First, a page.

Account by J. Pengwern Jones
John Hyde was made a great blessing to me. I had read that precious book of Andrew Murray--With Christ in the School of Prayer, and in Mr. Hyde I saw a living example of one who actually lived with Christ in the School of Prayer. His example gave me a deep longing and even an inspiration to be a pupil in this school also....
Jesus, our Great High Priest wants "companions," "fellows," "partakers" to enter with Him into the sanctuary as intercessors. The High Priest of old had to enter into the Holy of Holies alone, but our High Priest begs for partners to be with Him. This is what Hyde really was, and it is strange that we should be so reluctant to take up this great privilege of being fellow intercessors with Him....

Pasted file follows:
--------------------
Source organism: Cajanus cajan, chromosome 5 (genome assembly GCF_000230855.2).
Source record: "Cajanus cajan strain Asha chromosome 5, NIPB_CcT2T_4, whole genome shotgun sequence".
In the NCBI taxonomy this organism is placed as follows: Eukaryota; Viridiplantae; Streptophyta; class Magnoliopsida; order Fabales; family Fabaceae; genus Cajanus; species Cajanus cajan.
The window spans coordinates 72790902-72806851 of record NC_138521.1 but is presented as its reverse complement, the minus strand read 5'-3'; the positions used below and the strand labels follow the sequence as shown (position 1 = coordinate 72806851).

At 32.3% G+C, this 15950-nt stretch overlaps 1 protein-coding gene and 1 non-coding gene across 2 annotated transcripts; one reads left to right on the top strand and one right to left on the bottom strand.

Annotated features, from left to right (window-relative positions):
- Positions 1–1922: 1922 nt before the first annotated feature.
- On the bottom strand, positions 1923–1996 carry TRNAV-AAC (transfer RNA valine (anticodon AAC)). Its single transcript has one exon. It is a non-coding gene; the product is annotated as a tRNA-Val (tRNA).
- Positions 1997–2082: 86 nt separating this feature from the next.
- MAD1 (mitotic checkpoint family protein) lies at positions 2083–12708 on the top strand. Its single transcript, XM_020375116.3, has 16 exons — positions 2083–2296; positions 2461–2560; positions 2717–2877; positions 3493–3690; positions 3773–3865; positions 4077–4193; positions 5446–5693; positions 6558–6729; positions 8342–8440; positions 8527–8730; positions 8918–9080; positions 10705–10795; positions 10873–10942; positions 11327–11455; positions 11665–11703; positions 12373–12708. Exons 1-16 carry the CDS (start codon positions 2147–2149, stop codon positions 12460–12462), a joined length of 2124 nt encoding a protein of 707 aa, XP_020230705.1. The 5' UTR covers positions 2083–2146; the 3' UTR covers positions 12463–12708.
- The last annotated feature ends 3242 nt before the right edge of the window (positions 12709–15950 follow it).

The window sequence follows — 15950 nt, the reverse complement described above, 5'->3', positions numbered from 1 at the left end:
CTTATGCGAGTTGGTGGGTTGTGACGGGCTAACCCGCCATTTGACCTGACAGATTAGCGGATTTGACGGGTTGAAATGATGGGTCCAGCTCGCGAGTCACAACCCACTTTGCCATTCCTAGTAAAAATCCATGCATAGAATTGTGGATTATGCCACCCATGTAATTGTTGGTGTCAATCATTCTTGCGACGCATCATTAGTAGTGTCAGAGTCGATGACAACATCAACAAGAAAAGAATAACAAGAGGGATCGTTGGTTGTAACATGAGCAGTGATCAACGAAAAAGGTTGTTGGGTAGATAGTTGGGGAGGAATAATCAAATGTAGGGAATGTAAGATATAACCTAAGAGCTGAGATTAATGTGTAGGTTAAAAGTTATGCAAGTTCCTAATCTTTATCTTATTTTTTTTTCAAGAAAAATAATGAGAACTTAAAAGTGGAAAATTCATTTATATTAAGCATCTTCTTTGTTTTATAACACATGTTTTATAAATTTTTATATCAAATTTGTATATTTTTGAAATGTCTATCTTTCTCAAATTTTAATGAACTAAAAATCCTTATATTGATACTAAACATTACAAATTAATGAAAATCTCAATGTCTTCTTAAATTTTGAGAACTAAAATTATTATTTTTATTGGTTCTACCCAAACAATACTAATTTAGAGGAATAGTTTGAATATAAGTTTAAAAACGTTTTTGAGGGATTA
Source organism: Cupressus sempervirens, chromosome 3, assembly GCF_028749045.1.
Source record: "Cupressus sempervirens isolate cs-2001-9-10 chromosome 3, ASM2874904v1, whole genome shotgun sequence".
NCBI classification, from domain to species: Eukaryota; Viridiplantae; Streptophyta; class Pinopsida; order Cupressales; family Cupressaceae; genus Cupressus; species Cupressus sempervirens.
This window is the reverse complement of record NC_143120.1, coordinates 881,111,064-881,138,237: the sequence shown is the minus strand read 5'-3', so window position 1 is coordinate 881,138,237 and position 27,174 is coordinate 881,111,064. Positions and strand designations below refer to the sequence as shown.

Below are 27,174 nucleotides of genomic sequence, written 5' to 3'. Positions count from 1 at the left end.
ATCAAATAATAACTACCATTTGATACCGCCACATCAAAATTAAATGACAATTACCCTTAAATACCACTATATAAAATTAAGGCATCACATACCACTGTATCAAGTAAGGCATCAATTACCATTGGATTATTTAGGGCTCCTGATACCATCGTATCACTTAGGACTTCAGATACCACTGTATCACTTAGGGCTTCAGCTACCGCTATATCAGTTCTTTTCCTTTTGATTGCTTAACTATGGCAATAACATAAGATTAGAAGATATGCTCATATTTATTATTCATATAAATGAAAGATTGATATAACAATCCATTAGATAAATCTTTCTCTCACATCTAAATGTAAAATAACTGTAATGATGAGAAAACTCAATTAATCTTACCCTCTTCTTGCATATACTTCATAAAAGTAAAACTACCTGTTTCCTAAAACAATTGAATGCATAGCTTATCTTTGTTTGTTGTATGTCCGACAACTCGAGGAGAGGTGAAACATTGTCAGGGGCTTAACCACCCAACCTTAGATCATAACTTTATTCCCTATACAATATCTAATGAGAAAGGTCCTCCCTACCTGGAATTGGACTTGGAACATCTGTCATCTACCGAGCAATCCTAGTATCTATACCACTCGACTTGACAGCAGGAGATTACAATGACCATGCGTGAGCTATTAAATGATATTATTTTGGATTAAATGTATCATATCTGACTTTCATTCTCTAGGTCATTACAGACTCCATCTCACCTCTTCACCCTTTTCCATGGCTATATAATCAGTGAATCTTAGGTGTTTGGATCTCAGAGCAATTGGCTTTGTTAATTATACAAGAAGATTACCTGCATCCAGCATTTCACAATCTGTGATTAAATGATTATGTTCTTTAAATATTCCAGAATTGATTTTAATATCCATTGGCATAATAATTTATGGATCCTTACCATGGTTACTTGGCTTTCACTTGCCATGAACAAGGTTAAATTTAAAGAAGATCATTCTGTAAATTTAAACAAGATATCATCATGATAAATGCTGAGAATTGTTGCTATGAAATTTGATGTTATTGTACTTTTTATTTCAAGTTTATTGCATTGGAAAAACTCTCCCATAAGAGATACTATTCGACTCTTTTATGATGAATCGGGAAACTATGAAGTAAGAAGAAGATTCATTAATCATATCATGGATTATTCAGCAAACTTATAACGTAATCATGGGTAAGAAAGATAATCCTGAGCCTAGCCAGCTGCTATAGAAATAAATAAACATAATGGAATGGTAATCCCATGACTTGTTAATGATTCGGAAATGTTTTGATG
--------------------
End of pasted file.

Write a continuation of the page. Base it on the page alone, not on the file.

The first time I met John Hyde was at Ludhiana in the Punjab (India) where he lived at the time. I had been invited to speak a few words on the revival in the Khassia Hills (India) to the Conference of the United States Presbyterian Mission, which had their annual session at the time there.
I had traveled by night from Allahabad to Ludhiana and reached there early in the morning. I was taken to have a cup of tea with the delegates and others. I was introduced across the table to Mr. Hyde. All that he said to me was, "I want to see you. I shall wait for you at the door."
There he was waiting, and his first word was, "Come with me to the prayer room. We want you there." I do not know whether it was a command or request. I felt I had to go. I told him that I had traveled all night and that I was tired and had to speak at 4 o’clock in the afternoon, but I went with him.